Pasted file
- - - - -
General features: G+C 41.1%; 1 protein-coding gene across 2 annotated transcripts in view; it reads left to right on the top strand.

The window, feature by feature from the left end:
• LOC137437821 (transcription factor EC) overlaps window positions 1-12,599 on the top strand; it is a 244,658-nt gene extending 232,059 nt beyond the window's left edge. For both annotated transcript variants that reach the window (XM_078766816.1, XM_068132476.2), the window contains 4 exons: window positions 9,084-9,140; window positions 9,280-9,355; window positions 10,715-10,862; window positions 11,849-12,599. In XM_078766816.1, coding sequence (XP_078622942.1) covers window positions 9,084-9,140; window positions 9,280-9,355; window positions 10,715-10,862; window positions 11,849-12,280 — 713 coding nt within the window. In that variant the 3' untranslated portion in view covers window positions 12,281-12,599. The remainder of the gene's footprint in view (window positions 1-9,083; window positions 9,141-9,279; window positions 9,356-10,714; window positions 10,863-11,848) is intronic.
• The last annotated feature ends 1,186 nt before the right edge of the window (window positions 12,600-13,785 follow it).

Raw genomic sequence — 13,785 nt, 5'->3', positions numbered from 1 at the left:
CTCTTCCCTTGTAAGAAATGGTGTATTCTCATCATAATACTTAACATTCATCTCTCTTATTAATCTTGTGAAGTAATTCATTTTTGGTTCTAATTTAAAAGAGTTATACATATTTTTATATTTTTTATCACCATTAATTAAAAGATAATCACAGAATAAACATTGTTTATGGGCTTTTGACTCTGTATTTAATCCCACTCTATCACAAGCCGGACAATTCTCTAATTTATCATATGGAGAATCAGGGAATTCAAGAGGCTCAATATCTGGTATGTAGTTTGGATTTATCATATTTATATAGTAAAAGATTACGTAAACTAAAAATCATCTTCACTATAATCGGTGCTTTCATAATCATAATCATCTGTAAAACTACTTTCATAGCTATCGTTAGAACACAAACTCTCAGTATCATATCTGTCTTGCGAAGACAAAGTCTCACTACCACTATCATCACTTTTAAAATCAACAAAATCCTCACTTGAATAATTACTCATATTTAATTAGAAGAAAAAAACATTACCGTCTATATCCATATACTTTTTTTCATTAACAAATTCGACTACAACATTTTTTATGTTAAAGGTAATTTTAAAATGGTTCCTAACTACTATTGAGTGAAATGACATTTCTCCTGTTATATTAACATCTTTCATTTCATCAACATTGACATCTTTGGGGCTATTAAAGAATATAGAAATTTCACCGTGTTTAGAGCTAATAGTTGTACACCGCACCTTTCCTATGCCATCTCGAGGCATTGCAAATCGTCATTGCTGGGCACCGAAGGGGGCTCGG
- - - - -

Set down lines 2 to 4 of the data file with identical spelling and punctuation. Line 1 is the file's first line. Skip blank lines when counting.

The window, feature by feature from the left end:
• LOC137437821 (transcription factor EC) overlaps window positions 1-12,599 on the top strand; it is a 244,658-nt gene extending 232,059 nt beyond the window's left edge. For both annotated transcript variants that reach the window (XM_078766816.1, XM_068132476.2), the window contains 4 exons: window positions 9,084-9,140; window positions 9,280-9,355; window positions 10,715-10,862; window positions 11,849-12,599. In XM_078766816.1, coding sequence (XP_078622942.1) covers window positions 9,084-9,140; window positions 9,280-9,355; window positions 10,715-10,862; window positions 11,849-12,280 — 713 coding nt within the window. In that variant the 3' untranslated portion in view covers window positions 12,281-12,599. The remainder of the gene's footprint in view (window positions 1-9,083; window positions 9,141-9,279; window positions 9,356-10,714; window positions 10,863-11,848) is intronic.
• The last annotated feature ends 1,186 nt before the right edge of the window (window positions 12,600-13,785 follow it).